Duality in Fight Club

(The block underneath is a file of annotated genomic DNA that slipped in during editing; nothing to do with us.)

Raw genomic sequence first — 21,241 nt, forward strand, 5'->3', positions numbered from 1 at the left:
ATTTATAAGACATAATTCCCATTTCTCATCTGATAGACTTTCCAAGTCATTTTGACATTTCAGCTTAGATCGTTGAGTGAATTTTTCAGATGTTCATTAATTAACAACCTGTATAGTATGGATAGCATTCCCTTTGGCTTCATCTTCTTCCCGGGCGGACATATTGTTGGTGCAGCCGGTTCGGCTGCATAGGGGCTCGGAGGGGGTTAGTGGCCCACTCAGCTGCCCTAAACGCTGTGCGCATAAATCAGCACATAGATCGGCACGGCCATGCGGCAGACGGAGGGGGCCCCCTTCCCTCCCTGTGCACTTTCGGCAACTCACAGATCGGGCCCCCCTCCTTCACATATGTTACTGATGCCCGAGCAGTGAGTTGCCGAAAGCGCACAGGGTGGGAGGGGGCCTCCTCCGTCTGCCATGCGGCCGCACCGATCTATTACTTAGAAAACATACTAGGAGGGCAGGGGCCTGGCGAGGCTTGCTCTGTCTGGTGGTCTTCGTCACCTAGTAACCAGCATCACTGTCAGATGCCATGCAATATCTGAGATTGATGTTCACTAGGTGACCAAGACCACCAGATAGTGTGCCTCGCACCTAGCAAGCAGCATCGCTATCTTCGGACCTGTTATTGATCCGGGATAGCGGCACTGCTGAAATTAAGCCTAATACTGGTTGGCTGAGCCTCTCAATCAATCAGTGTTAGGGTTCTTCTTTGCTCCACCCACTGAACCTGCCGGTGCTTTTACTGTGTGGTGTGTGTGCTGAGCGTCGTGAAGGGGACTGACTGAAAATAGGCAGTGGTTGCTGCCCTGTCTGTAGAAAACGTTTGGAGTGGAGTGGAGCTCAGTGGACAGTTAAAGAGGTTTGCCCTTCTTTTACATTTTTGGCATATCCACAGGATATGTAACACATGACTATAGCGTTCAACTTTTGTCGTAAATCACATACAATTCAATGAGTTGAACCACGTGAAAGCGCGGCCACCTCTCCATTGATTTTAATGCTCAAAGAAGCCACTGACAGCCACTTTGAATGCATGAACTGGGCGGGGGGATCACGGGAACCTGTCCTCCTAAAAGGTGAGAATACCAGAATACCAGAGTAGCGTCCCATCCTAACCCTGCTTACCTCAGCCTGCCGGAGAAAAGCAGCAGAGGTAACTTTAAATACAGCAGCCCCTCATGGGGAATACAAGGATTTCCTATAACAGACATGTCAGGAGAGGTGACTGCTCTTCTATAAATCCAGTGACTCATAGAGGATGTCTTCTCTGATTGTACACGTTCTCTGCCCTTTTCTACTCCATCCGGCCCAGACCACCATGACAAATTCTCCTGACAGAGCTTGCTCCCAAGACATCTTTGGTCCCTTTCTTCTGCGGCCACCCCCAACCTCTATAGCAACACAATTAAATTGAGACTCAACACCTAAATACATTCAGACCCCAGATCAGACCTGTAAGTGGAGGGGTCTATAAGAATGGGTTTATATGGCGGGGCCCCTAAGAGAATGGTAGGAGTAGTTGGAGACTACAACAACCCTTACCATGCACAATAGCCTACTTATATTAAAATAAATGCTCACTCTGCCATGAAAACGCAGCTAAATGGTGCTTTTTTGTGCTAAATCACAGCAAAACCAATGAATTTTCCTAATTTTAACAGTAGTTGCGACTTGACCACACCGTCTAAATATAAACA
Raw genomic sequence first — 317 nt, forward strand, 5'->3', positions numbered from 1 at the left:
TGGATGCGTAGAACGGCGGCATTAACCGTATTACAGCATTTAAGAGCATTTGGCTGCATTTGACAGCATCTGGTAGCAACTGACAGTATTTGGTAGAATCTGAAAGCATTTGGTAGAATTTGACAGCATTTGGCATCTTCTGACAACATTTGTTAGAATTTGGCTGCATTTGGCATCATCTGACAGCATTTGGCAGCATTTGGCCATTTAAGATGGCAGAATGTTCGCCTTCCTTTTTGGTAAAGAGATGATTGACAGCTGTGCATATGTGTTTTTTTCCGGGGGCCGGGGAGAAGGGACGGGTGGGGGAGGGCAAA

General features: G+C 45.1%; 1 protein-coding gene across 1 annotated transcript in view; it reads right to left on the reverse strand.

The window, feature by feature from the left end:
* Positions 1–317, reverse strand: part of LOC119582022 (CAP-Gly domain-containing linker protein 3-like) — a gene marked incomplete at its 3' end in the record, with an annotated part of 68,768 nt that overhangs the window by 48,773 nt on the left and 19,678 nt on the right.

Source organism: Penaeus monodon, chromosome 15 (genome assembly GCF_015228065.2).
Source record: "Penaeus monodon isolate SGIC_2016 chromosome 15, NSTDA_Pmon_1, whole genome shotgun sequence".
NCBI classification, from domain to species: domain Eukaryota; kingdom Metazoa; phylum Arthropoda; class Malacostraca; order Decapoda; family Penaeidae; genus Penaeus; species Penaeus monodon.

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Kyle Cannon Duality of Man In the novel, Fight Club, by Chuck Palahniuk, our unnamed narrator and his unruly, ill-behaved side kick make trouble while discovering who they really are. As the novel begins, we meet our narrator whom remains unnamed throughout the book. Very soon after the book’s opening we meet Tyler Durden – the polar opposite of our mysterious protagonist. These two lash out against society and themselves by starting an underground fight club that extends into the streets. Soon, however, we discover that Tyler Durden is more than just a misfit best friend. Chuck Palahniuk conveys, through his main character/narrator, a theme that in every man (or woman) is a duality – two opposing forces – fighting for control, and it is in this struggle that we find who we truly are. The narrator of Fight Club is a sappy, law-abiding, dress-shirt-wearing “good boy;” he reports to his job on time every day, and he strives for what society tells him is a successful lifestyle. Big TVs, nice couches, fancy dress shirts, and a luxury condo are all that are required for comfortable, happy lives, right? According to our narrator, this is slowly becoming more of a burden – a job in itself – to keep up with the expectations of society. He meets Tyler Durden – the true “Most Interesting Man in the World,” and finds that there is a life worth more than silver and gold. This “Mr. Durden,” is our novel’s antagonist while also being the narrator’s best friend. He shows our button down hero that life holds more valuable things than material possessions. Tyler said, “It’s only after you’ve lost everything that you’re free to do anything” (Palahniuk 119). Tyler wanted his friend to see that material possessions tied a person down like an anchor. The only way to truly be free was to leave it all behind. Tyler opens our protagonist’s eyes to a world of
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